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Animal Habitats

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Animal Habitats Powered By Docstoc
					Created by Leanna Prater
      Credits
                              I’ll
                            play a
                            game.



        I can explain the   I’ll take you on
            rainforest       a tour of the
              zones.            rainforest




Click
me to
come
back
here


                                          Back to Habitats
EMERGENTS: Giant trees that are much higher
than the average canopy height. It houses many
birds and insects.


                                  Click to go to Back
CANOPY: The upper parts of the trees. This leafy
environment is full of life in a tropical rainforest and
includes: insects, birds, reptiles, mammals, and more.


                                       Click to go to Back
UNDERSTORY: A dark, cool environment under the leaves
but over the ground.



                                    Click to go to Back
FOREST FLOOR: Teeming with animal life, especially insects.
The largest animals in the rainforest generally live here.



                                         Click to go to Back
Can you click
on the
Understory?
Can you click
on the
Canopy?
Can you click
on the
Forest Floor?
Can you click
on the
Emergents?
You’re an
 official
Rainforest
 Expert!




   Back to Habitats
                                              Click on me to
               I will show                   create an ocean
                                                  scene.
               you animals
               that live in
               the ocean.




                        Click to visit the
                        Coral Reefs



 Click on me
to come back
   here.
                                                     Back to Habitats
Click on an
 animal to             Octopus
learn more.
              Sharks             Dolphin

                       Ocean
                       Animals


              Whales              Fish


                       Turtles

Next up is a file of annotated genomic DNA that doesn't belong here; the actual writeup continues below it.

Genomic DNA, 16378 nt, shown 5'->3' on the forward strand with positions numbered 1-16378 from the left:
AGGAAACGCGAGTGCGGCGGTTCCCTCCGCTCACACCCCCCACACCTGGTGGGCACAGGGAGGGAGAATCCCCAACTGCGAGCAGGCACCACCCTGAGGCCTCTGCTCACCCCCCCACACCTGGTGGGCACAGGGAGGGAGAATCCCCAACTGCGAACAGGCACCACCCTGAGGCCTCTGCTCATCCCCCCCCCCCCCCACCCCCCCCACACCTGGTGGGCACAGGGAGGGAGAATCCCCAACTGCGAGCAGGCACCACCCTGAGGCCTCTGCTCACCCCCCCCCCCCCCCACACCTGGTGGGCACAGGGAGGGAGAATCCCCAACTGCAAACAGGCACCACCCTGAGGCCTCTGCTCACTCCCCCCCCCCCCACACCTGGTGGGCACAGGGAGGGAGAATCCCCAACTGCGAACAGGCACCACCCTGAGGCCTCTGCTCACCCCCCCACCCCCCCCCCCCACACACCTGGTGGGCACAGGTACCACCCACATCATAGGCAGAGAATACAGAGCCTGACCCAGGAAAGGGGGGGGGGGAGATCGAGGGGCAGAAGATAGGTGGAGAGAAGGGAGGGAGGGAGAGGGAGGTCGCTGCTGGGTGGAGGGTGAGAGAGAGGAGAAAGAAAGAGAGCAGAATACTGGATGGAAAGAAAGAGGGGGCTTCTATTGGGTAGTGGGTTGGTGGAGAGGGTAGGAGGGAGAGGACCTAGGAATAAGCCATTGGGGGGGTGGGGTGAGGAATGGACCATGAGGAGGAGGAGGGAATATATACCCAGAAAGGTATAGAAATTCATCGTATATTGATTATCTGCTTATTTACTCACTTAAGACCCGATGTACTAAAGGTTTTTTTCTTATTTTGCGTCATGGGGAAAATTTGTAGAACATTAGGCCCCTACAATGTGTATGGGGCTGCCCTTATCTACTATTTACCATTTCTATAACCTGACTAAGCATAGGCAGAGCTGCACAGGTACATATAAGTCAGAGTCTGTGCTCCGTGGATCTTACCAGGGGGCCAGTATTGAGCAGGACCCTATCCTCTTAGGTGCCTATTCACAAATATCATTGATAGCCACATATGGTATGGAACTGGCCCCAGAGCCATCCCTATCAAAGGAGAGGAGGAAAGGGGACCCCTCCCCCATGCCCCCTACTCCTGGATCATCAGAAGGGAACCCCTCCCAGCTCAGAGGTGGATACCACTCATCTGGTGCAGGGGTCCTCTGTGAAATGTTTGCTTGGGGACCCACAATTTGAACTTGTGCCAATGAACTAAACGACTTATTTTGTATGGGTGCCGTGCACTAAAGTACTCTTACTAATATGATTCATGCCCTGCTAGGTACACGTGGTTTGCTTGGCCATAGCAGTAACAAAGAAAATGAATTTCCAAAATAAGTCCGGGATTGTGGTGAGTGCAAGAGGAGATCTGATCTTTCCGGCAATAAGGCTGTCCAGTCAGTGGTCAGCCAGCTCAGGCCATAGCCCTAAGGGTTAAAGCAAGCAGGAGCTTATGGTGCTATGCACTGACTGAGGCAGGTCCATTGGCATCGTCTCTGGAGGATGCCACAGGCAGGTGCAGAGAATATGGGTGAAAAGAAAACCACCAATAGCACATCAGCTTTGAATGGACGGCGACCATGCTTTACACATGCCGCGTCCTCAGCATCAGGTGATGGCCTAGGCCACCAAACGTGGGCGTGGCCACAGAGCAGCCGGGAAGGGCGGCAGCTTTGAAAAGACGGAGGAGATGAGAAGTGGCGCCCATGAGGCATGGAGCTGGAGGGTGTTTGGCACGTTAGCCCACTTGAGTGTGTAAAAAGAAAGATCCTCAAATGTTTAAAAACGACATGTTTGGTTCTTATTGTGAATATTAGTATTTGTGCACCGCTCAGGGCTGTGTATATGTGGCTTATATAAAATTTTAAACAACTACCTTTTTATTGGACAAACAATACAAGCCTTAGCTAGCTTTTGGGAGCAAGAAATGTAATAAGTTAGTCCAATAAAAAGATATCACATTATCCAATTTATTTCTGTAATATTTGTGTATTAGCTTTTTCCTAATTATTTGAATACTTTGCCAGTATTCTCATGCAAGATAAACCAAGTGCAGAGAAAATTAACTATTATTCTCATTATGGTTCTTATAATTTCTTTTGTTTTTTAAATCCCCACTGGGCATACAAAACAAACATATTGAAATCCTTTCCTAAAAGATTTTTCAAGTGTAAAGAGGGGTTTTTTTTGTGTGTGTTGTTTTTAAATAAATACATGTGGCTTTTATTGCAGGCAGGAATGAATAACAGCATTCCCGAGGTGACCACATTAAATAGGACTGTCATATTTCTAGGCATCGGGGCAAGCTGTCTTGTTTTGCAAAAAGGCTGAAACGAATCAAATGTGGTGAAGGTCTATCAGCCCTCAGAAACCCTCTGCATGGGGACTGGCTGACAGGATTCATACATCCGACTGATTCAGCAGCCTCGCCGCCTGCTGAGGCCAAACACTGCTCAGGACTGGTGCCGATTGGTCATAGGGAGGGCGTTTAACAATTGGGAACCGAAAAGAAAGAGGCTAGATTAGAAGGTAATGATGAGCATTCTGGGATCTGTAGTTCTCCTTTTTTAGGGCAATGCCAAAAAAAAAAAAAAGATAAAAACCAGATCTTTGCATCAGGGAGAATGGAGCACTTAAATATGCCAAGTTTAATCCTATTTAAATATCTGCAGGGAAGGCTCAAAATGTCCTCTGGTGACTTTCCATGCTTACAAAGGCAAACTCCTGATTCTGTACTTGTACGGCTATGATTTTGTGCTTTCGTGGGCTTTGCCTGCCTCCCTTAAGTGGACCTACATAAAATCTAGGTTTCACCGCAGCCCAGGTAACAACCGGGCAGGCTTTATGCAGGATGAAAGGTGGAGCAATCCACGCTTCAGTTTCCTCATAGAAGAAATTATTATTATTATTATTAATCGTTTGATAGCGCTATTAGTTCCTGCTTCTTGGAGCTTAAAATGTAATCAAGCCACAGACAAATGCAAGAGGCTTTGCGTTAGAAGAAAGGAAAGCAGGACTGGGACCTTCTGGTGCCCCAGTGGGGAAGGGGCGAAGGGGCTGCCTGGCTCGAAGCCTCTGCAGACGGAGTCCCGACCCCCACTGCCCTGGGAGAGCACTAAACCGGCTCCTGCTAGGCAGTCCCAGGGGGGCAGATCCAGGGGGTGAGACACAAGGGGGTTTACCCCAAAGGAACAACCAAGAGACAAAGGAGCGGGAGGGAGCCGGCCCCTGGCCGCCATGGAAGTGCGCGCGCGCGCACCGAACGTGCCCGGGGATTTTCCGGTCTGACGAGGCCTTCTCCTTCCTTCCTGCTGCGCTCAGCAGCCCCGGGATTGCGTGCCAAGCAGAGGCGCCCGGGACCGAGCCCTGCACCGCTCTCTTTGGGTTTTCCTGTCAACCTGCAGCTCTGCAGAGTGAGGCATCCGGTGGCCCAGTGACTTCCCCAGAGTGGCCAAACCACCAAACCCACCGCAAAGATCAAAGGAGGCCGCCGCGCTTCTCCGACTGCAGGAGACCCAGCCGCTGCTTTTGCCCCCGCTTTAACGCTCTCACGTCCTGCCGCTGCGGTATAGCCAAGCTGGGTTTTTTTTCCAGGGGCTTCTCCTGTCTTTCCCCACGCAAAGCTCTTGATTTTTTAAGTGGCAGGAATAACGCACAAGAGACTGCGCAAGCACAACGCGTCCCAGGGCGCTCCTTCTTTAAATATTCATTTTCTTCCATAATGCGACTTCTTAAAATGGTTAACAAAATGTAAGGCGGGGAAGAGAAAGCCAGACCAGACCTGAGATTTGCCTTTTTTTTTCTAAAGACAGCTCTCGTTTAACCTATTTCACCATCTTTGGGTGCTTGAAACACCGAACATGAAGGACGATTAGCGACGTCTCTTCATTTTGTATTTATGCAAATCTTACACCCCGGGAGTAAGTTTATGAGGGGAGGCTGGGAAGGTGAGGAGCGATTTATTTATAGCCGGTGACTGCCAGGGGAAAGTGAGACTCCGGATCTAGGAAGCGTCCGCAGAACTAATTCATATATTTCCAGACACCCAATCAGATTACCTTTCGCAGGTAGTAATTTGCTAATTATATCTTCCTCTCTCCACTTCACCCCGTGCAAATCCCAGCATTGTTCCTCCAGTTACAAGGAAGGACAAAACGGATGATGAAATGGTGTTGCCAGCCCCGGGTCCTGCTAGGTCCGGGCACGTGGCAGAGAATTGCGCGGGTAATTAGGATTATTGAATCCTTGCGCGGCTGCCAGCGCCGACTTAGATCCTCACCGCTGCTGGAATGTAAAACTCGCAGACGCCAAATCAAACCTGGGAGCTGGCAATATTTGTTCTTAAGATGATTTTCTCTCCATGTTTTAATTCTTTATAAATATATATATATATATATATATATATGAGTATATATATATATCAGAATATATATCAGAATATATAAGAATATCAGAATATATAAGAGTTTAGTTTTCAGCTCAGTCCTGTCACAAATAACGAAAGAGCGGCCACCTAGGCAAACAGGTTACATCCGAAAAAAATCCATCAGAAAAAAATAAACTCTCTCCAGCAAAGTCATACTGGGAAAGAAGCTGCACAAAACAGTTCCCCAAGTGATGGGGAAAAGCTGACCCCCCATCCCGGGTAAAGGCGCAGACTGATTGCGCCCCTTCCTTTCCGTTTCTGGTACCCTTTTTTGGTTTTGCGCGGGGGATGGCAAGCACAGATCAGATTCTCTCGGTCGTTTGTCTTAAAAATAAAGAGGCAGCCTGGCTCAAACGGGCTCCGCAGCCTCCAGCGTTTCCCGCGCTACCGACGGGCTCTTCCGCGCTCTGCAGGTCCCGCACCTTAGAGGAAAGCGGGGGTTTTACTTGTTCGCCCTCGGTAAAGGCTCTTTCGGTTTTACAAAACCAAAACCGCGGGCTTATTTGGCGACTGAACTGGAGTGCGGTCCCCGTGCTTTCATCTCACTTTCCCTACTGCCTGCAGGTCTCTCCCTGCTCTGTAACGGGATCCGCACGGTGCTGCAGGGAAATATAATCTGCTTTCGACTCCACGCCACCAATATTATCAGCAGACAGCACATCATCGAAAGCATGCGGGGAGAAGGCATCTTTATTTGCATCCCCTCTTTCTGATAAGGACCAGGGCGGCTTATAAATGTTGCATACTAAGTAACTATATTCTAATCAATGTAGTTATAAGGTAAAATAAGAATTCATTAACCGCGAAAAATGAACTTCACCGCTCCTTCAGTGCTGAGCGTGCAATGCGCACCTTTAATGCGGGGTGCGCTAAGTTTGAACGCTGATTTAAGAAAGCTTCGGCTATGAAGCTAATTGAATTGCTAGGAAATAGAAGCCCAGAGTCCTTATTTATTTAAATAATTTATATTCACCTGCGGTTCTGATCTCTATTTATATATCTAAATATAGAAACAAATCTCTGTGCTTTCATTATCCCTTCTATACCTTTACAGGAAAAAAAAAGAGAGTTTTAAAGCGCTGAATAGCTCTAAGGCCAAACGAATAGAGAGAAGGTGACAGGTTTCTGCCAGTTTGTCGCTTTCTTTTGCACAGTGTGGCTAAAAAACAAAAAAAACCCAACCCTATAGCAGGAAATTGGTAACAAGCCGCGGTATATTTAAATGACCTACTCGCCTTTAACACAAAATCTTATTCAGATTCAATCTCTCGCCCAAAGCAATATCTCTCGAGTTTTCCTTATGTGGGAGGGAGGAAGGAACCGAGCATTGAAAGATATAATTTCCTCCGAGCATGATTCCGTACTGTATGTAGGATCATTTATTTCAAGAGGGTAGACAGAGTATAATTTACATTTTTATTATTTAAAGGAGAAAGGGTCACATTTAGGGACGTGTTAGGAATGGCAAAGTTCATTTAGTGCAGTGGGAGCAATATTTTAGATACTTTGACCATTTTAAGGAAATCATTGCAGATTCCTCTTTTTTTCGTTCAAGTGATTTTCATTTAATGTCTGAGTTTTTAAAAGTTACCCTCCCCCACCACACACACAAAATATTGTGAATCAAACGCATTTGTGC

Dolphins
• They are mammals that
  need air to breathe. They
  rise to the water’s surface
  every few minutes.
• They are between four
  and twenty feet long.
• Under their skin is a layer
  of fat that is called,
  “blubber” that keeps them
  warm.
             View the parts of
             a dolphin.
                                 Back to Ocean Animals
Click on a name to learn more.




                                 Back to Ocean Animals
A dorsal fin which is on top of the
dolphin's back is used for balancing.

                                  Back to dolphin
The flippers on each side of the dolphin
are used to help steer.

                               Back to dolphin
The two lobes on the dolphin's tail are called
flukes. These push the dolphin through the water
 at speeds of 3-7 miles per hour. It can swim as fast
as 22 miles per hour for short distances.

                                       Back to dolphin
The dolphin's beak-shaped snout is called a
rostrum. It may have anywhere from 12 to 200
teeth, which none will be lost in their lifetime.


                                       Back to dolphin
The dolphin has eyes on either side of its head.



                                     Back to dolphin
Located on top of a dolphin's head is a blowhole.
A dolphin must rise to the surface every couple
of minutes to get air, or it would die.

                                     Back to dolphin
• Whales eat fish, squid and other
  small marine animals.
• Whales can grow to be 100 feet long
  and weigh 200 pounds.
• There are more than 40 different
  kinds of whales.




                                        Back to Ocean Animals
Sea turtles must swim to the ocean surface to breathe
every few minutes. When they are resting, they can remain
underwater for as long as 2 hours without breathing.